Severe Black Lung Rebounds Among Miners
After regulations went into effect more than 40 years ago, the most severe kind of black lung almost disappeared from Appalachia. However, numbers started creeping up again in the 1990s, due to weak enforcement and mining companies exploiting loopholes.
Now the disease is back at 1970s levels and affects not only the miners who go underground, but surface miners as well, according to data from the Centers for Disease Control and Prevention.
Black lung disease is caused by inhaling coal dust which scars lung tissue.
New regulations went into effect last month that would reduce the amount of exposure miners have to dust and close previous loopholes.
Here & Now’s Jeremy Hobson speaks with Dr. Robert Cohen, a black lung disease expert and Gary Hairston, a retired miner from Beckley, WV, who was diagnosed with black lung disease.
Interview Highlights: Robert Cohen & Gary Hairston
Cohen on why incidences of black lung disease are going up
“There’s lots of theories about this, but the bottom line is that coal miners are being overexposed, and these are miners that are working — and had been working — under what we considered modern dust controls.
“It’s possible that as the methodology for cleaning coal from rock has been improved, that the mines are taking a lot of rock with the coal, and overexposing the miners to a lot of silica dust. We are also mining seams that are narrower, therefore we are taking a lot of rock that is above and below the seams.
“Miners are working long, long shifts, so have less time to really get their lungs cleaned out between shifts. They’re working a lot of overtime, that certainly could be part of it. And clearly, people are not paying attention to the levels of dust they are exposing miners to in these mines.”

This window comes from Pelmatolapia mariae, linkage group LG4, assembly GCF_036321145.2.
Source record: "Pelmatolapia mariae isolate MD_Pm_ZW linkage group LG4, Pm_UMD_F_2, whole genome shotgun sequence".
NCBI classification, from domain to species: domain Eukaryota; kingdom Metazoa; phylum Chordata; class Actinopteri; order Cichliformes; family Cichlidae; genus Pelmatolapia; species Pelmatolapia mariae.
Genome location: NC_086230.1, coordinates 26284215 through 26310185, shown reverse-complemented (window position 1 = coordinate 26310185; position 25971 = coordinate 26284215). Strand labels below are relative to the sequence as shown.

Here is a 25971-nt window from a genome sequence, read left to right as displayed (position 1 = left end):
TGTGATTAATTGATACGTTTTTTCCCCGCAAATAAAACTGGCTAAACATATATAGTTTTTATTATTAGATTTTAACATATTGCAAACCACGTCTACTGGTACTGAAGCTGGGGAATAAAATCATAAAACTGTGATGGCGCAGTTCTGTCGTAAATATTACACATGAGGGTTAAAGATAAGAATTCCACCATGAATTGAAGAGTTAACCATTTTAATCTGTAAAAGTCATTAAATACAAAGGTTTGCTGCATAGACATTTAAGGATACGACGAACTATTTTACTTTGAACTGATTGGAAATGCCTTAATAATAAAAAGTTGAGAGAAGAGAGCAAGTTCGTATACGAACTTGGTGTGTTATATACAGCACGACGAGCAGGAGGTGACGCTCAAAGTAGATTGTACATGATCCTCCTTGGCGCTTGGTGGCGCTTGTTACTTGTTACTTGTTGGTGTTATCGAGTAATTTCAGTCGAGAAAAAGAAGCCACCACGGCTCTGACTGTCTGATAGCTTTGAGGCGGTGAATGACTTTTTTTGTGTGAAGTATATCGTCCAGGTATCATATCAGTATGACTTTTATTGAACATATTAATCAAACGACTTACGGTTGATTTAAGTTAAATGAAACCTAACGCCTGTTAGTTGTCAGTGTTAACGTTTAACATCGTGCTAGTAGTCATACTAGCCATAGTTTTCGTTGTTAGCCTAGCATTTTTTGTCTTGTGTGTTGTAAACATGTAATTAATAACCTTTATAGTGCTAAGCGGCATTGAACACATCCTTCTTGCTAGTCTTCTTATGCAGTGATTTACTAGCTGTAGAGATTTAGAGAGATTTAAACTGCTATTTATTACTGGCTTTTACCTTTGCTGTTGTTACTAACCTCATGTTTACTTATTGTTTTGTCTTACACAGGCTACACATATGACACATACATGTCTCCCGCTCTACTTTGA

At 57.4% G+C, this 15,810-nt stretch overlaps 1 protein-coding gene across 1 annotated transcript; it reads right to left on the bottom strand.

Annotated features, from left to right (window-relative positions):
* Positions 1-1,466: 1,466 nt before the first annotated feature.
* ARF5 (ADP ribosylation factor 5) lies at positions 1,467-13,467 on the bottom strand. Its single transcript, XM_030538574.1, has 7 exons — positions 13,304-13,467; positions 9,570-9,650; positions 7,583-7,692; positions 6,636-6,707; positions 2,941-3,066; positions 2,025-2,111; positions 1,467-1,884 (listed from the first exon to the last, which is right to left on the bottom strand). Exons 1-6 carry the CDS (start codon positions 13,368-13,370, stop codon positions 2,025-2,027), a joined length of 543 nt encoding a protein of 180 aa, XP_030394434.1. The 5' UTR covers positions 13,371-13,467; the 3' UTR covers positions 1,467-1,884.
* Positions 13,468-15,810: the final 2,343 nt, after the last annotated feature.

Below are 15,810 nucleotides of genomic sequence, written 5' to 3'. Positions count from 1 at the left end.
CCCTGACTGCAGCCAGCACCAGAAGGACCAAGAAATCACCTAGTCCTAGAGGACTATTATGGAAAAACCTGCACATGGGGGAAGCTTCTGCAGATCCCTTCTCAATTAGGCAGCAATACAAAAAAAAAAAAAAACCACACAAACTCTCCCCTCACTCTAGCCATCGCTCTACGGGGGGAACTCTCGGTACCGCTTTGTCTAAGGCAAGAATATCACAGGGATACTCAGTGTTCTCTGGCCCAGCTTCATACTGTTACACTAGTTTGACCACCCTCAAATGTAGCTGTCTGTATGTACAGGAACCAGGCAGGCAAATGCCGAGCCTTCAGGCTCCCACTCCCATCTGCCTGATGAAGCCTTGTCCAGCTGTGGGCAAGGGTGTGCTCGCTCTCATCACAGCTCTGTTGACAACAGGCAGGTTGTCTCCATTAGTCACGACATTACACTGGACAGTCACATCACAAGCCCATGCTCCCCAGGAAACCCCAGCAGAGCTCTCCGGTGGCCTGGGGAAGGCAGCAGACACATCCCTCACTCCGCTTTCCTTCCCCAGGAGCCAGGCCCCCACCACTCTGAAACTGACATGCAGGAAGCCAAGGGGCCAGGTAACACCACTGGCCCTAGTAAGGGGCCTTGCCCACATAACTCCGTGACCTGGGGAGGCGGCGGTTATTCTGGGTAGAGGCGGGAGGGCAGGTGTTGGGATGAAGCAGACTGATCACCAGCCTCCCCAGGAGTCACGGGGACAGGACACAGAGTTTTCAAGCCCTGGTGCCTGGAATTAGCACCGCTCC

Hairston on the effect of black lung disease
“I can’t do the things I love to do, like even watching my grandson play basketball. I like to be out there playing with him, and I know I can’t do that.
“Even cutting the grass, I got to do it in intervals or just pace myself. Where I used to do it in an hour, now it takes me three or four hours.”
Hairston on safety lapses in the mines
“One of the mines I worked at, we didn’t hang no [ventilation] curtain. Like I said, we pretty much run in dust, pretty much the whole shift. Like I said, working ten to 12 hours a shift.”
“Even when they had the dust meters, we either turned them off or covered the hole up, so that you really couldn’t get the right reading. We didn’t know what it was doing to us. We thought it was helping the company, and running the coal for them.”
Cohen on keeping miners safe
There is no doubt that the technology exists to control the dust in the mines and to engineer it to safe levels in the atmosphere. Gary was talking about the ventilation curtains, which create a little tunnel to suck the dust and keep it out of the air, and there’s water suppression sprays that knock the dust down out of the air.
“There’s a lot that can be done, but it does take investment, and it does take commitment on the part of the industry to do it. And I think that what Gary is describing is a situation in the mine that he worked in where the operators were carrying out activities to defeat the surveillance that is mandated by the Mine Safety Health Administration and providing fraudulent data.”
- Letter in the American Journal of Respiratory and Critical Care Medicine
- CDC’s Coal Workers Health Surveillance Program
- NPR investigative series:Black Lung Returns to Coal Country
- Dr. Robert Cohen, Director of the Black Lung Clinic at the University of Illinois, Chicago.
- Gary Hairston, retired miner who was diagnosed with black lung disease. He is a vice president for a chapter of the Black Lung Association.
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